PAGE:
How much impact do managers really have on their teams?
Joe Torre, Tony La Russa among top managers who could be free agents soon
There's too much gray area about decision-making to accurately judge managers
A manager's biggest impact is deciding who to put on the field every day
Lou Piniella's recent and somewhat sudden retirement as Cubs manager last Sunday has made managerial maneuverings a hot topic, and appropriately so. With Piniella's departure, the Cubs became the sixth team to change managers this season, only two of which have yet committed to a new skipper beyond the end of this season. Meanwhile, seven other managers are in the final months of their contracts, including Bobby Cox of the first-place Braves and Cito Gaston of the Blue Jays, both of whom have announced they are stepping down at season's end. Rounding out the group are Ron Washington, skipper of the first-place Texas Rangers, and the big-name quartet of Joe Torre, Tony La Russa, Dusty Baker and Joe Girardi, who have a combined 13 pennants between them, and three of whom are still deeply involved in this year's pennant races. Add in the Mets' Jerry Manuel and the A's Bob Geren, who have options for 2011 that have yet to be picked up, and exactly half of the teams in the majors will have had to make decisions about who their 2011 manager will be between July 28 of this year, when the Orioles gave Buck Showalter a four-year deal to be their new skipper, and next Opening Day.
All of which begs the question: Just what kind of impact does a manager have on a team's performance anyway? In the essential 2006 book Baseball Between the Numbers, analyst James Click tried to tease some signs of managerial impact out of the statistical record but came up empty. After examining the measurable impact of in-game strategies (bunting, stolen bases, intentional walks), wins and losses relative to run differential, playing time distribution, in-game substitutions (pinch-hitters, relief pitchers, and defensive replacements), and direct impact on player performance (coaching), Click was unable to find evidence of a repeatable skill in any one of those five areas for any of the 456 managers he studied. That is to say that, much like clutch hitting, individual performances varied so much from season to season that the results appeared to be as much the result of chance as anything else.
The comparison to clutch hitting is apt here. The analytical stance on clutch-hitting is often misrepresented along the lines of "those eggheads don't believe clutch hitting exists." That's not exactly true. If a batter hits a three-run homer in the ninth inning with his team trailing by two runs, that is undeniably a clutch hit. However, the statistical record strongly suggest that clutch hitting for the most part is not a repeatable skill. In part because of the small sample sized involved, a player's performance in clutch situations will vary too much from season to season for that performance to be considered a meaningful indicator of future performance. Over the length of a career, as that sample size grows, those performances will trend toward the player's baseline level of production. Consider Derek Jeter, a.k.a. Captain Clutch, who early in his career was lauded for coming up big in the postseason. Now that he has had roughly a full season worth of postseason plate appearances (637 PA in 138 games) we can see that his performance in the postseason (.313/.383/.479) has been roughly equivalent to his career performance in the regular season (.315/.385/.455).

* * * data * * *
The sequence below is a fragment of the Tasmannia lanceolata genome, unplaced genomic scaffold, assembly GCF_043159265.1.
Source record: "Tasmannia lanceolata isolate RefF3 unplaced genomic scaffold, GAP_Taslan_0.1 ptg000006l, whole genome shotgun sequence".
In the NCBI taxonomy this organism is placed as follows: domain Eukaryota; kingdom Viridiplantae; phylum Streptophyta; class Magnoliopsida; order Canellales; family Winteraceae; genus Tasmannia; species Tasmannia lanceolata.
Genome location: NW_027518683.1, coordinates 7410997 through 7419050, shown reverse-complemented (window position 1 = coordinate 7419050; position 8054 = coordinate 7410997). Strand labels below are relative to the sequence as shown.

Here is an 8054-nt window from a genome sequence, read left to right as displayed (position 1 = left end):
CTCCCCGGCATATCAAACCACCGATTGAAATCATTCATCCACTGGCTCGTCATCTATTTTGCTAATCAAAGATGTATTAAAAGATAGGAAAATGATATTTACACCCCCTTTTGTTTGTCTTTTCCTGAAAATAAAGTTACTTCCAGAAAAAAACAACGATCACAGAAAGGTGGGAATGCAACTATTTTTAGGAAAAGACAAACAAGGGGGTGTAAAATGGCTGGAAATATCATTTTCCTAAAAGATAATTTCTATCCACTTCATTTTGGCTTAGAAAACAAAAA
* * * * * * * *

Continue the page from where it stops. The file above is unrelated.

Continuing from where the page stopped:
However, in a 2004 article in The Baseball Research Journal, Bill James famously, and controversially, described this method of determining the persistence of a phenomenon as "the Fog," as in "just because you can't see it doesn't mean it's not there." Indeed, in Baseball Between the Numbers, Nate Silver did manage to tease out some minutely measurable amount of repeatable clutch hitting ability. Though no similar breakthrough has occurred in the field of managerial evaluation, both James and BP, in their respective annual publications The Bill James Handbook and Baseball Prospectus, have begun to list managerial statistics as best as they can compile them.
The problem is that even those purely cumulative statistics contain a significant amount of gray area. In tallying the in-game strategies of the 2,430 regular season baseball games played every year, it is impossible to definitively determine when a sacrifice bunt or pitchout was called from the bench or instigated by the players on the field, when a runner in motion was stealing or part of a hit-and-run, whether a base stealer was explicitly told to go or simply had a "green light," when a sign for any of those tactics was missed or misinterpreted, when a day-to-day injury, illness or even absence rendered a top pinch-hitting or relief pitching option unavailable, or when an in-game injury prompted a substitution. Lacking the ability to accurately determine exactly what a manager is up to, it is no surprise that it has thus far proven impossible to determine exactly what impact he has had.
It's interesting to note, however, that Click's 2006 study did make one relatively firm conclusion regarding the impact of certain in-game decisions. "Only six times in thirty-three years has any manager used sacrifice attempts, stolen base attempts, and intentional walks to increase his team's win expectation over an entire season. Even the best managers cost their team more than a game per season by employing these tactics. At worst they can cost a team three games per season." Over multiple seasons, no manager employed those tactics for a positive effect.
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